As football legend Winston Chung Fah prepares for a great honour, many are looking back at his impact on Cayman’s national sport.
Among them is Academy Sports Club coach Virgil Seymour, who states Chung Fah’s work was an example for all.
“He is someone who shared with everyone as best as he could,” Seymour said. “It (this award) is beautiful, awesome. The legacy he leaves behind here is something that we should have built on years ago. It’s not for us to duplicate his steps, but follow them.
“He helped so many kids off to university and school. Now they can be able to give back to the community at different levels. He never asked them for a penny. That’s a tough thing but he always looked out for people and tried to pass on his football knowledge.”
Chung Fah, 72, is being honoured by the Fédération Internationale de Football Association with the FIFA Order of Merit. He will receive football’s highest global honour at the 62nd FIFA Congress 24-25 May in Budapest, Hungary.
In addition to coaching in the US, he would spend about 18 years in Cayman and serve as football’s technical director. Affectionately known as Coach Chungie, he started the Academy club over 12 years ago with cofounder Avolyn Tatum and pushed for youth football development, football scholarships and education programmes. His club has produced many notable football talents, the latest being Sebastian Martinez, 13, who plays for Swindon Town Football Club in England.
The Jamaican, who is originally from Clarendon, states the honour is a surprise.
“I am surprised and overwhelmed by this great honour of recognition,” Chung Fah said. “My work has been extremely rewarding and I share the FIFA Order of Merit with all the young footballers that have worked so hard to improve their skills and continue their education. I hope this achievement is a beacon for them to aspire to their dreams.
“I would very much like to thank my wife Barbara and my children for being my inspiration and supporting my efforts over the years. As well, I would like to express my sincere gratitude to Cayman Islands Football Association President Jeffrey Webb for nominating me for this prestigious award.”
Chung Fah received notification of the award in a formal letter from FIFA president Joseph Blatter and FIFA secretary general Jerome Valcke. He is expected to attend the Hungary congress in spite of his ailing health. Chung Fah has been rapidly declining the last three years with hearing loss, gout, ulcers, arthritis, kidney infections, diabetes, heart and knee problems among his ailments.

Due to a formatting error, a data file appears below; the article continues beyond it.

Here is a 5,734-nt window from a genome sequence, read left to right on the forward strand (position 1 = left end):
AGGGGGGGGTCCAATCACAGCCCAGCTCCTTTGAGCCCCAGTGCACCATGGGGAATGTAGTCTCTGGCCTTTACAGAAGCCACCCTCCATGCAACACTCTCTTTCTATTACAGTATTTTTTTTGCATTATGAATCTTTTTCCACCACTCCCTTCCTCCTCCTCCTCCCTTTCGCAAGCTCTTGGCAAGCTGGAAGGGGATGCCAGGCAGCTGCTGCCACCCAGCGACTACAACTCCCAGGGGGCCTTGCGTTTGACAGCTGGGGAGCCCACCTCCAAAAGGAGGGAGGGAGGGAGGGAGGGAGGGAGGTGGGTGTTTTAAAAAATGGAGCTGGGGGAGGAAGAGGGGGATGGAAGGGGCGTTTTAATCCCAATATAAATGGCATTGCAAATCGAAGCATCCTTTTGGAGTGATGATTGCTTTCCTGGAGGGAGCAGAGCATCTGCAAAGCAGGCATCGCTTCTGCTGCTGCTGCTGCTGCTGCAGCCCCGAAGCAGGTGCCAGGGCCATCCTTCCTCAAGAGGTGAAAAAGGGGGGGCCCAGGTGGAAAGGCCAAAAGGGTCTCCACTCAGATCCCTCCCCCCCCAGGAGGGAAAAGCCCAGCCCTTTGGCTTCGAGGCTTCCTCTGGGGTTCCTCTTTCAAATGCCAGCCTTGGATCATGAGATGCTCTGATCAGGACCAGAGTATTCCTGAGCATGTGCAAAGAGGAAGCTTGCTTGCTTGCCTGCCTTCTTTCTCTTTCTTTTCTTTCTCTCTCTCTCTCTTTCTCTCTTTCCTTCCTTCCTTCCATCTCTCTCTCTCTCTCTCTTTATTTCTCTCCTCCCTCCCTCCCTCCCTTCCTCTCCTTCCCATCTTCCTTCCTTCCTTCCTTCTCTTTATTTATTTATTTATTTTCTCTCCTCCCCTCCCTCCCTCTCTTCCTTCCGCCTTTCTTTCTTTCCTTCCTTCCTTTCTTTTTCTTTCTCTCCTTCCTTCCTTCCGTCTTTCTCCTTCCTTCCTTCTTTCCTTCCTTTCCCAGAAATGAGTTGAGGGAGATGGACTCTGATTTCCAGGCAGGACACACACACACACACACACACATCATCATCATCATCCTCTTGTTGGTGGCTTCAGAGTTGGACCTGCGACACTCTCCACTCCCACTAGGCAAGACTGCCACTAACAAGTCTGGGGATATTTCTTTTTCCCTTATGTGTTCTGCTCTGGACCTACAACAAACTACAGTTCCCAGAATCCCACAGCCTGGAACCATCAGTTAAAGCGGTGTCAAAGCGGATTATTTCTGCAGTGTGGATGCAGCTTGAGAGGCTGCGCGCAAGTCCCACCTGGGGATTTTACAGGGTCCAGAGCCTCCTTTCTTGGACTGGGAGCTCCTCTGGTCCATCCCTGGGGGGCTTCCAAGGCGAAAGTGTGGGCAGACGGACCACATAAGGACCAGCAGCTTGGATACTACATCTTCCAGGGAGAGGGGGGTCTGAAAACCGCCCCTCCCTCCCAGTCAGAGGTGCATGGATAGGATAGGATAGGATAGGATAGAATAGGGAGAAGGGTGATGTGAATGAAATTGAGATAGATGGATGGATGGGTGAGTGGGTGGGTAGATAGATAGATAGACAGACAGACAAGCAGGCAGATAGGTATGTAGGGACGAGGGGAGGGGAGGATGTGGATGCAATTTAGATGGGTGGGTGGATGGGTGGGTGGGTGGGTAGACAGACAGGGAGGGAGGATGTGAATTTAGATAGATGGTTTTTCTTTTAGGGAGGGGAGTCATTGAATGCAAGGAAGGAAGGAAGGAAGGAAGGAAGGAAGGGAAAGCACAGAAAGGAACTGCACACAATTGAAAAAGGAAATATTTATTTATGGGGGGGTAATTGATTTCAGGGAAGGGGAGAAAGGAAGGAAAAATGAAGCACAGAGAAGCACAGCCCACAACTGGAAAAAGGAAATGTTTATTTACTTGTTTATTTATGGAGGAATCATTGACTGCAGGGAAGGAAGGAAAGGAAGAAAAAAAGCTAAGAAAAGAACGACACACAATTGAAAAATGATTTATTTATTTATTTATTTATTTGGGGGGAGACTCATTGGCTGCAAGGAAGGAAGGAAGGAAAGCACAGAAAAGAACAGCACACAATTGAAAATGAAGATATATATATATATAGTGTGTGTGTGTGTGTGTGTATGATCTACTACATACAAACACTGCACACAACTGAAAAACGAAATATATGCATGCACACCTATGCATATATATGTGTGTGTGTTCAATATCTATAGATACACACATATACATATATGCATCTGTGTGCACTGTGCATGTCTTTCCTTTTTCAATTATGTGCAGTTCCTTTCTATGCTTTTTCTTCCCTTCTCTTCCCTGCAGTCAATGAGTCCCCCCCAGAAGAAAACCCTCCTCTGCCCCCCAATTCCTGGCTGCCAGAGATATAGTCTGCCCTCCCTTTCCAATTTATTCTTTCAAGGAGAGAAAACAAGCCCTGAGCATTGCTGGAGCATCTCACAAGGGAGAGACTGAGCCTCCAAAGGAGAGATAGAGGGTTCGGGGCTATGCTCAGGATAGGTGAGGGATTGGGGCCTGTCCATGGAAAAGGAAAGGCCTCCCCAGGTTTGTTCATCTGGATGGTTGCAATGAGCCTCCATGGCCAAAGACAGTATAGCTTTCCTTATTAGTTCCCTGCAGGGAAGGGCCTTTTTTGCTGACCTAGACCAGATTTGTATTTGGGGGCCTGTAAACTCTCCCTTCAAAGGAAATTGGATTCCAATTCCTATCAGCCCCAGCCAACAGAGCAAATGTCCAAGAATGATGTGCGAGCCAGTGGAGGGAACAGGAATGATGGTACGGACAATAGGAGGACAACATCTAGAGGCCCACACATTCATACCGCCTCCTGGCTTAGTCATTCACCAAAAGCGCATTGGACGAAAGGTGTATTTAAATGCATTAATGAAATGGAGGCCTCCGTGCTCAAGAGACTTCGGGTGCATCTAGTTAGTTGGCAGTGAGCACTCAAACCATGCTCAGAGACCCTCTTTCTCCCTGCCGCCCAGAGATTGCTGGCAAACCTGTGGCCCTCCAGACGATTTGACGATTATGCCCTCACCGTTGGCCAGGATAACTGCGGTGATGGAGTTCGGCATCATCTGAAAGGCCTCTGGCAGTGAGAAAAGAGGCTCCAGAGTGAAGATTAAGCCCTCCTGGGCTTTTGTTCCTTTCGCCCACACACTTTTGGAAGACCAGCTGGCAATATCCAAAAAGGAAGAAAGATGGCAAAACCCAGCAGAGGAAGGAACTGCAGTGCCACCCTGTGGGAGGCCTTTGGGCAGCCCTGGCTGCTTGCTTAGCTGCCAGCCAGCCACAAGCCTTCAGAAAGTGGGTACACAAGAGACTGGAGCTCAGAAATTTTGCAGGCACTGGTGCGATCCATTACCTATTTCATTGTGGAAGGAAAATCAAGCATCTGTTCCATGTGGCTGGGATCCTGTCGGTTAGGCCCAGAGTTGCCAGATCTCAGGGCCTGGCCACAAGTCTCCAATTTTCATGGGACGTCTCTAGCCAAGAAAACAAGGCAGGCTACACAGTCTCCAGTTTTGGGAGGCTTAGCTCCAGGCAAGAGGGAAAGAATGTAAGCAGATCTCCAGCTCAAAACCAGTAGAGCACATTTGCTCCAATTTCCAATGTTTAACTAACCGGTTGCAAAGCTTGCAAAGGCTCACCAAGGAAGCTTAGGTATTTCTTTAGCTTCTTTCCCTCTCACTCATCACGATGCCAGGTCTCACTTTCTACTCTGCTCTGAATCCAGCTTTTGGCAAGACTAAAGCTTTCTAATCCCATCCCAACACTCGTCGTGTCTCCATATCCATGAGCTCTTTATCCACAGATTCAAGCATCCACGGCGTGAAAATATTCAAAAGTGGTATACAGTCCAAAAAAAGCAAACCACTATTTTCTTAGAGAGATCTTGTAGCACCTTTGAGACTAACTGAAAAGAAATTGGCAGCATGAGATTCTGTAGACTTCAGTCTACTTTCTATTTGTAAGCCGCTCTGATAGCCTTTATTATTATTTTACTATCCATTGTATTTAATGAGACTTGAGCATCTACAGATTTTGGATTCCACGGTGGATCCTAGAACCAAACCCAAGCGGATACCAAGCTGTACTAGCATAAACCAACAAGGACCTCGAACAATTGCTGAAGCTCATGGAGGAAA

Webb, the impending president of the Confederation of North, Central American and Caribbean Association Football, submitted Chung Fah’s name to FIFA for consideration and states he is an inspiration to the region.
“Winston Chung Fah’s commitment and dedication to the development and education of young football players reaches far beyond the Caribbean.” Webb said. “He has inspired young footballers to reach higher and supported them to go farther than any other individual I have known, on or off the field.”
Chung Fah made his initial impact on football in Jamaica, coaching at the grassroots and national levels with a stint as technical director of the Jamaica Football Federation.
For football officials, like Cayman football association development officer Marcos Tinoco, his achievements in Jamaica are an important part of his legacy.
“Coach Winston is one of the most prominent Caribbean coaches and he coached many national teams in Jamaica,” Tinoco said. “FIFA recognized him as one of the most important coaches in the Caribbean and CONCACAF.”
News of the honour comes as Cayman football winds down its season. Only two games remain in the Premier League with Gabriel Godet and Elite Sports Club primed to repeat while the FA Cup is at its semi-final stage.
For Seymour, Chung Fah’s award has added personal meaning.
“It’s a great honour to be affiliated with him period. He opened so many doors for me, he would always be there to help me. He would share his knowledge of the game and give an honest opinion of everything. Many people didn’t know all of his qualifications but he kind of liked it that way as he preferred to be low-key.”